The Fund is classified as “non-diversified” under the Investment Company Act of 1940, as amended. This means it has the ability to invest a relatively high percentage of its assets in the securities of a small number of issuers or in financial instruments with a single counterparty or a few counterparties. This may increase the Fund’s volatility and increase the risk that the Fund’s performance will decline based on the performance of a single issuer or the credit of a single counterparty, and the Fund may be more susceptible to any single economic, political or regulatory occurrence than a diversified company.
Exchange Listing and Trading
The Shares, upon commencement of operations, will be listed and traded on the Exchange. There can be no assurance that the requirements of the Exchange necessary to maintain the listing of Shares of the Fund will continue to be met. The Exchange may, but is not required to, remove the Shares of the Fund from listing if (i) following the initial 12-month period beginning at the commencement of trading of the Fund, there are fewer than 50 beneficial owners of the Shares of the Fund; (ii) the value of the Reference ETPs are no longer calculated or available; (iii) the Refernce ETPs no longer meets various liquidity and other metrics as required by the Exchange’s continued listing standards; or (iv)such other event shall occur or condition exist that, in the opinion of the Exchange, makes further dealings on the Exchange inadvisable. The Exchange will remove the Shares of the Fund from listing and trading upon termination of such Fund.
As is the case with other listed securities, when Shares of the Fund are bought or sold through a broker, an investor may incur a brokerage commission determined by that broker, as well as other charges.
The trading prices of the Fund’s shares in the secondary market generally differ from the Fund’s daily NAV per share and are affected by market forces such as supply and demand, economic conditions and other factors. Rafferty Asset Management, LLC ("Rafferty" or "Adviser") may, from time to time, make payments to certain market makers in the Trust’s shares pursuant to an Exchange authorized program. The Trust reserves the right to adjust the price levels of the Shares in the future to help maintain convenient trading ranges for investors. Any adjustments would be accomplished through stock splits or reverse stock splits, which would have no effect on the net assets of the Fund or an investor’s equity interest in the Fund.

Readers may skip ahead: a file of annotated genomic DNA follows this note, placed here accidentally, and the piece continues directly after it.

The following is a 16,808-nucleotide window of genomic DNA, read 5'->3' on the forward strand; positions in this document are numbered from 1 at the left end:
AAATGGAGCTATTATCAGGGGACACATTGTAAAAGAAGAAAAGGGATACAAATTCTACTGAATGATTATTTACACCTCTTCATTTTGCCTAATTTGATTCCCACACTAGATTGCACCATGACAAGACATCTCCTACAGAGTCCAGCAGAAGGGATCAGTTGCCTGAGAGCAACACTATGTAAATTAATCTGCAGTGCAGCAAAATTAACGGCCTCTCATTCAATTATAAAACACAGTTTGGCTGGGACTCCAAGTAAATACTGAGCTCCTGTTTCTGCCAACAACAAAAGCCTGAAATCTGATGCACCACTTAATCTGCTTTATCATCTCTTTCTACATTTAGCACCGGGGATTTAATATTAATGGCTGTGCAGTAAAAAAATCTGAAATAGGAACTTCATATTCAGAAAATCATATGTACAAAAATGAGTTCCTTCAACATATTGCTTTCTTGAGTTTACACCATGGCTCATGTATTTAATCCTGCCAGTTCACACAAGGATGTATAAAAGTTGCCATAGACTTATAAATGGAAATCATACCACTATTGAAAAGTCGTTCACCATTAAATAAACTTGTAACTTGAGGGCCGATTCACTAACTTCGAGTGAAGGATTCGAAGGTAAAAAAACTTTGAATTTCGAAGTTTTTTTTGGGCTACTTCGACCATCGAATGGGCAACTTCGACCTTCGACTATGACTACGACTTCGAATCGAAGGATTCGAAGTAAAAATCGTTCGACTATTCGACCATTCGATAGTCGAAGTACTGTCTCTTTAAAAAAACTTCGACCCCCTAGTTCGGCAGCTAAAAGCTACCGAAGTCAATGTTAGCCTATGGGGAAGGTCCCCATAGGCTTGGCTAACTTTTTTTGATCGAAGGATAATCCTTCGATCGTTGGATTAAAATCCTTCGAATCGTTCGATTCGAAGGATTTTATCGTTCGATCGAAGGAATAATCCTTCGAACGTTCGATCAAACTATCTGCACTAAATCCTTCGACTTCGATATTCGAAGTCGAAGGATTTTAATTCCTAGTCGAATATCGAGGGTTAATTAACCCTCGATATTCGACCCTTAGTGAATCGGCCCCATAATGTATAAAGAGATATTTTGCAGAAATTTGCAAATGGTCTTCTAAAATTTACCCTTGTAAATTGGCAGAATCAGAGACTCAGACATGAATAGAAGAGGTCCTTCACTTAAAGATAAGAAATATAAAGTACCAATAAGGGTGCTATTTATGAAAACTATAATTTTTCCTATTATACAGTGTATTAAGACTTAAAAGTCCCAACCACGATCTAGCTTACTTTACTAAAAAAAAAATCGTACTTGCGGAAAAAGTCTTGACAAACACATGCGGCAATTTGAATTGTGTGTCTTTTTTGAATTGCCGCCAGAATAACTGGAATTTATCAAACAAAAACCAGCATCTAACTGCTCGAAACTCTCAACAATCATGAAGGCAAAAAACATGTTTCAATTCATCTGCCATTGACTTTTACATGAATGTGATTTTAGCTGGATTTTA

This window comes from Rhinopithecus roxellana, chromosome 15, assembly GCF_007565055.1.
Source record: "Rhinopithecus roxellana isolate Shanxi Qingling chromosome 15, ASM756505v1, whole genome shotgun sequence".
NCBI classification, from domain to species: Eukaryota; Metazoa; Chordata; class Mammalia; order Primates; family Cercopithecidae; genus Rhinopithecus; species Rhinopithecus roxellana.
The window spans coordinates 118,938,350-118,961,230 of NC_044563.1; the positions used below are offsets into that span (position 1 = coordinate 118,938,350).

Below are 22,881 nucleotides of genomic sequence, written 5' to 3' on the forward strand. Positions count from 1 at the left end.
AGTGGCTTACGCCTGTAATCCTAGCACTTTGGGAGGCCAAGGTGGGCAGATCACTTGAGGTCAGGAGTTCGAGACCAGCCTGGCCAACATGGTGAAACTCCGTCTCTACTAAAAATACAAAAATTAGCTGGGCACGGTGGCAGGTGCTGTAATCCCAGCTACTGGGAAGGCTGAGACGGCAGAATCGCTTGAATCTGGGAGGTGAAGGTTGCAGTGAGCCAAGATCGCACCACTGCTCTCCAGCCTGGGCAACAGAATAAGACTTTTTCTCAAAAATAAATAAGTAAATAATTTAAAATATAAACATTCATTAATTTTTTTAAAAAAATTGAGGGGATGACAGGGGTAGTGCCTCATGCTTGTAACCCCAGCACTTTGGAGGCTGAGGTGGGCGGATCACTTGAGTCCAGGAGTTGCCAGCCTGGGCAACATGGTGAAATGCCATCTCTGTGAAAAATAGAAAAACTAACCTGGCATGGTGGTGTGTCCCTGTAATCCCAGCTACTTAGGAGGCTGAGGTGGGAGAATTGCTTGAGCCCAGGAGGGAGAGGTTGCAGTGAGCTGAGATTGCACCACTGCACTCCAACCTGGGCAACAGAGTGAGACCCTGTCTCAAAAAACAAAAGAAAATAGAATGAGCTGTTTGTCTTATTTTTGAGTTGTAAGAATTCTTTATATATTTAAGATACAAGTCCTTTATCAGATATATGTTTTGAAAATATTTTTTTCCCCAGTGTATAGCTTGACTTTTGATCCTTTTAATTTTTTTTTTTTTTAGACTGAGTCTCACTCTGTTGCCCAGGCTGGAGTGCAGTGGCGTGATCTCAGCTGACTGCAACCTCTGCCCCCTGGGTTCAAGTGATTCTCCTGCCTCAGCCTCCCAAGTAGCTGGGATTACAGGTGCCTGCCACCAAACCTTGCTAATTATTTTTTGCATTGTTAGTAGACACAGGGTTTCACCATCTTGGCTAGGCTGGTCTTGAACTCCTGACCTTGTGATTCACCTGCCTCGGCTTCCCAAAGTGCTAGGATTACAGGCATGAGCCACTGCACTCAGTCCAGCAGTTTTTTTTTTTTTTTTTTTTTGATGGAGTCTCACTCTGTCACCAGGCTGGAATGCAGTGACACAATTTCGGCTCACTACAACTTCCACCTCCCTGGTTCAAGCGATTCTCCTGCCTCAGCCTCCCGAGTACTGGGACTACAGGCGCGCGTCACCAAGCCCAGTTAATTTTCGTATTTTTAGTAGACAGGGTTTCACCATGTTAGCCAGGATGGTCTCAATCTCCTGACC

Investment Policies and Techniques
The Fund seeks investment results that correspond to the inverse (-100%), before fees and expenses, of the daily performance of the exchange-traded products that attempt to reflect the price performance of bitcoin (the "Reference ETPs").
The Fund’s investment objective is a non-fundamental policy of the Fund that may be changed by the Board without shareholder approval.
Subject to the limitations described in the “Investment Restrictions” section, the Fund may engage in the investment strategies discussed below.
1

Bitcoin Related Investments
Bitcoin is a digital asset which serves as the unit of account on an open source, decentralized, peer-to-peer computer network. Bitcoin may be used to pay for goods and services, stored for future use, or converted to a fiat currency. The value of bitcoin is not backed by any government, corporation, or other identified body.
The value of bitcoin is determined in part by the supply of (which is limited), and demand for, bitcoin in the markets for exchange that have been organized to facilitate the trading of bitcoin. The value of bitcoin is determined in part by the supply of (which is limited), and demand for, bitcoin in the markets for exchange that have been organized to facilitate the trading of bitcoin. By design, the supply of bitcoin is limited to 21 million bitcoins. As of October 1, 2023, there are approximately 19 million bitcoins in circulation.